A Mountain Tsunami in Kashmir
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Today I miss Agha Shahid Ali. The Kashmiri poet died in 2001. Only he, the self-exiled poet from what he called "the country without a post office," could have made sense of the irony of an earthquake that in one mocking fissure kicked the "Line of Control" between India and Pakistan into rubble.
Though it rocked aquariums in New Delhi and collapsed buildings in Islamabad, the earthquake's real punch was reserved for Kashmir, the contested Himalayan territory over which both Indian and Pakistan have fought wars and which remains an emotional minefield for both sides, almost six decades after independence.
Pakistani newspapers describe the death toll in "Indian-held Kashmir." The Indian dailies talk about the devastation in "POK" or "Pakistan Occupied Kashmir." But looking at the pictures it's hard to tell from which side of the line of control they come. As Agha Shahid Ali wrote, "In the lake the arms of temples and mosques are locked in each other's reflections."
I long for his poet's eye to make sense of the omens and symbols of this "mountain tsunami." It came while the Muslims were observing Ramadan. The Hindus were celebrating Durga Puja when the mother goddess comes home from her Himalayan abode.
What symbolism does one read into reports that the earthquake shattered two piers of Aman Setu (Peace Bridge), a key bridge joining the two parts of Kashmir and over which the Srinagar-Muzaffarbad bus was supposed to ply in a fragile gesture of peacemaking? There is very little possibility of the bus plying on the route on its next scheduled date on October 20, a defense spokesman told the Press Trust of India, according to Rediff.com.
It would have been a brave, romantic omen of peace if the bridge had withstood the quake which took with it at least 50 soldiers. But perhaps peace can spring yet from the rubble? Indian Prime Minister Manmohan Singh was quick to offer "any assistance with rescue and relief which you may deem appropriate" to Pakistani president Pervez Musharraf. Musharraf, while gracious, demurred, saying it was "sensitive."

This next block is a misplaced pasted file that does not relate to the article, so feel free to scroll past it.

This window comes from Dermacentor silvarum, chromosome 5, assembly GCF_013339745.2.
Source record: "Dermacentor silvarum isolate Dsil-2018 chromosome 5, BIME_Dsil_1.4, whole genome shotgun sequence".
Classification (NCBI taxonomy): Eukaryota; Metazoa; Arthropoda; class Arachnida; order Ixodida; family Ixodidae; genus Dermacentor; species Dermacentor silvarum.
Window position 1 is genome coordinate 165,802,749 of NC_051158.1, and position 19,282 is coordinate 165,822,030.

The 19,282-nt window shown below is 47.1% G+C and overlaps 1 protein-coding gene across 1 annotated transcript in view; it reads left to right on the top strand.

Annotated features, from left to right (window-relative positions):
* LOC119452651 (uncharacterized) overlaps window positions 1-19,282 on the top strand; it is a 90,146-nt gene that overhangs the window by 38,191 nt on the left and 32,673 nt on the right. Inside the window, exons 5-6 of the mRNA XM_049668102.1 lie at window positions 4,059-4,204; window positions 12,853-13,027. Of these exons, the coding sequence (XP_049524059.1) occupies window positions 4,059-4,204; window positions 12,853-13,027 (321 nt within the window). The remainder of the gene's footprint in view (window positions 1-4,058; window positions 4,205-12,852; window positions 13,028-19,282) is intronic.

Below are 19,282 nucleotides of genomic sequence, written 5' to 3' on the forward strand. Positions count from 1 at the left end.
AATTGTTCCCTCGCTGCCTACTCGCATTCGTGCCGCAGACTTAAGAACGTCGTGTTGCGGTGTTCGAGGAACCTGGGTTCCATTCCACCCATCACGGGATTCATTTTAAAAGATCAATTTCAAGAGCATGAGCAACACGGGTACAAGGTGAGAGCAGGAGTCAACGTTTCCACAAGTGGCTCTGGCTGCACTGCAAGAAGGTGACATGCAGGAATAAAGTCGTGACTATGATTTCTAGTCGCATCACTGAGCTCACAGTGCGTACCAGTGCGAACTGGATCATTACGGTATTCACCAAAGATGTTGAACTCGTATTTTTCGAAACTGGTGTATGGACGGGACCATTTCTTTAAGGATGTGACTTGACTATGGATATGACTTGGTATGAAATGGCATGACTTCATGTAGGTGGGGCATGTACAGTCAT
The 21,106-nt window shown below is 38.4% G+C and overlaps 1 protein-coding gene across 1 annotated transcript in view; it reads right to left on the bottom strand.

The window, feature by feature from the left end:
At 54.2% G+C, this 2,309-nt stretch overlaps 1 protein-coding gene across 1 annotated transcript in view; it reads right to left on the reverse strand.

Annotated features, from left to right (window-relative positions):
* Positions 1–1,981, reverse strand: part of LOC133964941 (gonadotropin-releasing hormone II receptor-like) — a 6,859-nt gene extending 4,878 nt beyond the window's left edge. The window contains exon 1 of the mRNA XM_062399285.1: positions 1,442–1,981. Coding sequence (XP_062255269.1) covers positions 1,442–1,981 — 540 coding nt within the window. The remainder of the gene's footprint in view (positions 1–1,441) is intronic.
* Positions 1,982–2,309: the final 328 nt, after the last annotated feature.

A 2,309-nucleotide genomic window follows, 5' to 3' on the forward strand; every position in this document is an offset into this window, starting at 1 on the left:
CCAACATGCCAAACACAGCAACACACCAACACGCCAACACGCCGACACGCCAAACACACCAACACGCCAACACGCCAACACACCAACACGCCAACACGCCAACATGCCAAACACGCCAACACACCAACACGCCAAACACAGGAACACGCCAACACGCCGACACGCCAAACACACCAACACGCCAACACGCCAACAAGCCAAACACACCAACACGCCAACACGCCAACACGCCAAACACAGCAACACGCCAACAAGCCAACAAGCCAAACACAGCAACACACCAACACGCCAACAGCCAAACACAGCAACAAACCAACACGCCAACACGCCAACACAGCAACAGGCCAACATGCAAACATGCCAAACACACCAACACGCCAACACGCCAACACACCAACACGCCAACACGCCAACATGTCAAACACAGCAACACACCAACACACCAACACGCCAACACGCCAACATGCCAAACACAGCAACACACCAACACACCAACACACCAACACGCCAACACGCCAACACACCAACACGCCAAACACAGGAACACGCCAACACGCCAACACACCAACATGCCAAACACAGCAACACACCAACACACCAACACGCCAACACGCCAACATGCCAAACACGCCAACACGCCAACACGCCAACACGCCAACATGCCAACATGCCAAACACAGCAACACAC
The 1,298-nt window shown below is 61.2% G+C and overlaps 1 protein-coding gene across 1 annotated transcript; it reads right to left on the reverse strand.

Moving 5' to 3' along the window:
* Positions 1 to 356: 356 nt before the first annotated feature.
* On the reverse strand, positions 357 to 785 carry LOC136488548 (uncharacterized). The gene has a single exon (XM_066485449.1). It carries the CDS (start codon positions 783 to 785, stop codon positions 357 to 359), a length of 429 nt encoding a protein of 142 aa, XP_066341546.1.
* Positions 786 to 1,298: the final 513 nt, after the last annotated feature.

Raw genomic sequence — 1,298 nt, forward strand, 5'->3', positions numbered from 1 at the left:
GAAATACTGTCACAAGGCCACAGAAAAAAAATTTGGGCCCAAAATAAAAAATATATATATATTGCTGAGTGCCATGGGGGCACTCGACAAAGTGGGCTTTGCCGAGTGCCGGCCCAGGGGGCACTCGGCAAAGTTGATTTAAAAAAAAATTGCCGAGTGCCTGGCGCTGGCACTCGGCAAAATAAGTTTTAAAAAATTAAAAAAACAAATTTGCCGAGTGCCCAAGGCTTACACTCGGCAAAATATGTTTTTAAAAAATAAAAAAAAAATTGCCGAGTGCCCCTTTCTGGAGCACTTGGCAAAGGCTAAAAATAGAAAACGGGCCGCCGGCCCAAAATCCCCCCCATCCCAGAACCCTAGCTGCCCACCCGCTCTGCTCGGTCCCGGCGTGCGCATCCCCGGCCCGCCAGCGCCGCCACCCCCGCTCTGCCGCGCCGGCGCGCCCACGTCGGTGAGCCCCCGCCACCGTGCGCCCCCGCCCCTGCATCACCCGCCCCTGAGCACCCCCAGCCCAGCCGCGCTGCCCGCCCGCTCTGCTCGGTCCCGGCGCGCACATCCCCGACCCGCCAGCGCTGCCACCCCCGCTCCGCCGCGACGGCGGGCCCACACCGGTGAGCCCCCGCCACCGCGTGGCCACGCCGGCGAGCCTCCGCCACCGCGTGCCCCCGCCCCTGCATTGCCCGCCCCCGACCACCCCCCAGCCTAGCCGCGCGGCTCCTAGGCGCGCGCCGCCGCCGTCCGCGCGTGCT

While people still remained buried under houses and hillsides, few were talking about peace. The Pakistani Daily News International quoted a shopkeeper in "held" Kashmir as saying "(India) helped America after Katrina but there is no help for us from Delhi." Meanwhile the Hindu has a headline saying starkly, "Pak Rules Out Joint Relief Ops."
But editorials in other Pakistani newspapers like Dawn complained "the government's ability to cope with such a catastrophe was found extremely wanting." The Hindustan Times in India lectured the Indian government saying, "It is one thing to talk about 'disaster management' and quite another to practise it." It was probably cold comfort for either editorialist to notice that neither New Delhi nor Islamabad was quite prepared for the "big one" despite living near the fault-line where the subcontinent is slamming into Asia to produce the still-growing Himalayas.
But there were steps forward. The two foreign secretaries spoke for the first time over a recently activated hotline that the two armies said they might use to coordinate rescue operations. And the Greater Kashmir newspaper reported that the Mutahida Jihad Council, an umbrella organization of 14 militant outfits based in Muzaffarabad, has decided to suspend operations in the quake-hit areas and instead urged its cadres to help the victims. On an email list I subscribe to, one poster wondered if the quake and the landslide had managed to do what no one else seemed to have had the guts for -- bury Osama bin Laden in his hiding place in the mountains of the Northwestern Frontier Province. I wonder what he thought as the world shook around him.
There is one other person I thought of when I read the news of the 7.6 temblor. Shenaz Kausar, a citizen of Pakistan-controlled Jammu and Kashmir, jumped into a river in 1995 to commit suicide. Instead she washed up on the Indian side, where she was arrested as a spy. Raped by the prison guard, she had a daughter. In 2001 the Indians tried to repatriate mother and daughter back to Pakistan, but the border guards refused to accept the child, an Indian citizen. Both returned and the Indian government, unsure what to do, invoked the Public Safety Act and threw them back into jail until a crusading lawyer got them freed.
Did Shenaz Kausar's daughter with her star-crossed bloodlines have the last laugh today, as the earth split into two to show, as Agha Shahid Ali wrote, that we are stitched to each other's shadows?
Today I miss Agha Shahid Ali amid the ruins of a Paradise Lost. But I still hear him say with the kind of prescience only a poet can have:
"I am being rowed through Paradise on a river of Hell; Exquisite ghost, it is night."